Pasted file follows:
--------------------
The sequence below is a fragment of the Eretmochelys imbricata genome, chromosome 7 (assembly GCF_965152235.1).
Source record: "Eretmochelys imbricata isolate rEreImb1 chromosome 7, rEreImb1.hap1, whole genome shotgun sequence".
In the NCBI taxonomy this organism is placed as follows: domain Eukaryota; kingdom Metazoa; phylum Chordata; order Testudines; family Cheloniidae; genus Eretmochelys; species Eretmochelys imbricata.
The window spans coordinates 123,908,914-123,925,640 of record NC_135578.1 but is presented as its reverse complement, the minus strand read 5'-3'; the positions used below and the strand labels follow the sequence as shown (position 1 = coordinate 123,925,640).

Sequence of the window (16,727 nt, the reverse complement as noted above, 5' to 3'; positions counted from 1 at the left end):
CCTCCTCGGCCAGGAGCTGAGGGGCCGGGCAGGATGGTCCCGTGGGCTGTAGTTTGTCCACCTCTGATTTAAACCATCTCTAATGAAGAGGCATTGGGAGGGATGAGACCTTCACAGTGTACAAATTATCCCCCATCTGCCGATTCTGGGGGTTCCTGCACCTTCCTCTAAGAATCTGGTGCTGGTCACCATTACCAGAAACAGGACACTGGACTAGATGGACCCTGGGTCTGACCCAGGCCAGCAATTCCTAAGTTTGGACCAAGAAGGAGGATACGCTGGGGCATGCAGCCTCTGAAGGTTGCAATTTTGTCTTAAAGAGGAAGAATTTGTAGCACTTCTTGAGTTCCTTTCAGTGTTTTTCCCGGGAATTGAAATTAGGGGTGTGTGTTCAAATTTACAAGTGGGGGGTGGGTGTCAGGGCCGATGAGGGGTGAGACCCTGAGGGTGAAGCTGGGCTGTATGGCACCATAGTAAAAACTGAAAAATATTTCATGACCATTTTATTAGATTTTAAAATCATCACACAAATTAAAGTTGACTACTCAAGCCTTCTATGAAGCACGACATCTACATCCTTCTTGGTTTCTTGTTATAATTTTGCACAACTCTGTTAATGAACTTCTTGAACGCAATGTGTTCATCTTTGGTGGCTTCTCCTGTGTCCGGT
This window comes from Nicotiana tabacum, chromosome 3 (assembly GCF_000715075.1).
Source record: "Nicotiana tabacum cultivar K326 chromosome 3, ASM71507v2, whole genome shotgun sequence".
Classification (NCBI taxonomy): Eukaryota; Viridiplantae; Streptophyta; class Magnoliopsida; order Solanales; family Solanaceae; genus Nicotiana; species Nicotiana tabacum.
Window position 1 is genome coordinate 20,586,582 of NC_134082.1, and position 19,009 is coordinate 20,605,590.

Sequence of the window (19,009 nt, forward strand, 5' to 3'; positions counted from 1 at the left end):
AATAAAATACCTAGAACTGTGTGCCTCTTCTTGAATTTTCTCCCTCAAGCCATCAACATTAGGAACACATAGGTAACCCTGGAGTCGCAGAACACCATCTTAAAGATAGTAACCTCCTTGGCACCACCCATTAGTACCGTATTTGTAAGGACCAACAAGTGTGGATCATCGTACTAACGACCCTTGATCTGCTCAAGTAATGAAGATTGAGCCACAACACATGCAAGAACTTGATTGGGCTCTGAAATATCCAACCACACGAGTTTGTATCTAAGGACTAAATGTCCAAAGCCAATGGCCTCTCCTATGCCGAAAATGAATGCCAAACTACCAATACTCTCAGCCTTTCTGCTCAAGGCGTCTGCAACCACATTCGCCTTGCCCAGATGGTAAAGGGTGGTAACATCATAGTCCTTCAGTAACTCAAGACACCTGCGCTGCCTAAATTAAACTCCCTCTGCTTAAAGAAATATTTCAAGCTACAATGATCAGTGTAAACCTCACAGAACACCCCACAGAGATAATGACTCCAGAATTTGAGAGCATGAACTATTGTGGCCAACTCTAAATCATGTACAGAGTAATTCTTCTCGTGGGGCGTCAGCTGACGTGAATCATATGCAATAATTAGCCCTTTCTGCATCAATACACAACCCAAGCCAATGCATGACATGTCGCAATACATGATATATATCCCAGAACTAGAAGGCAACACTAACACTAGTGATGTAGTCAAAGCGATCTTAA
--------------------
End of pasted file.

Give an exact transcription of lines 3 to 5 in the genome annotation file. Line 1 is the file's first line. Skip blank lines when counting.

In the NCBI taxonomy this organism is placed as follows: domain Eukaryota; kingdom Metazoa; phylum Chordata; order Testudines; family Cheloniidae; genus Eretmochelys; species Eretmochelys imbricata.
The window spans coordinates 123,908,914-123,925,640 of record NC_135578.1 but is presented as its reverse complement, the minus strand read 5'-3'; the positions used below and the strand labels follow the sequence as shown (position 1 = coordinate 123,925,640).

Sequence of the window (16,727 nt, the reverse complement as noted above, 5' to 3'; positions counted from 1 at the left end):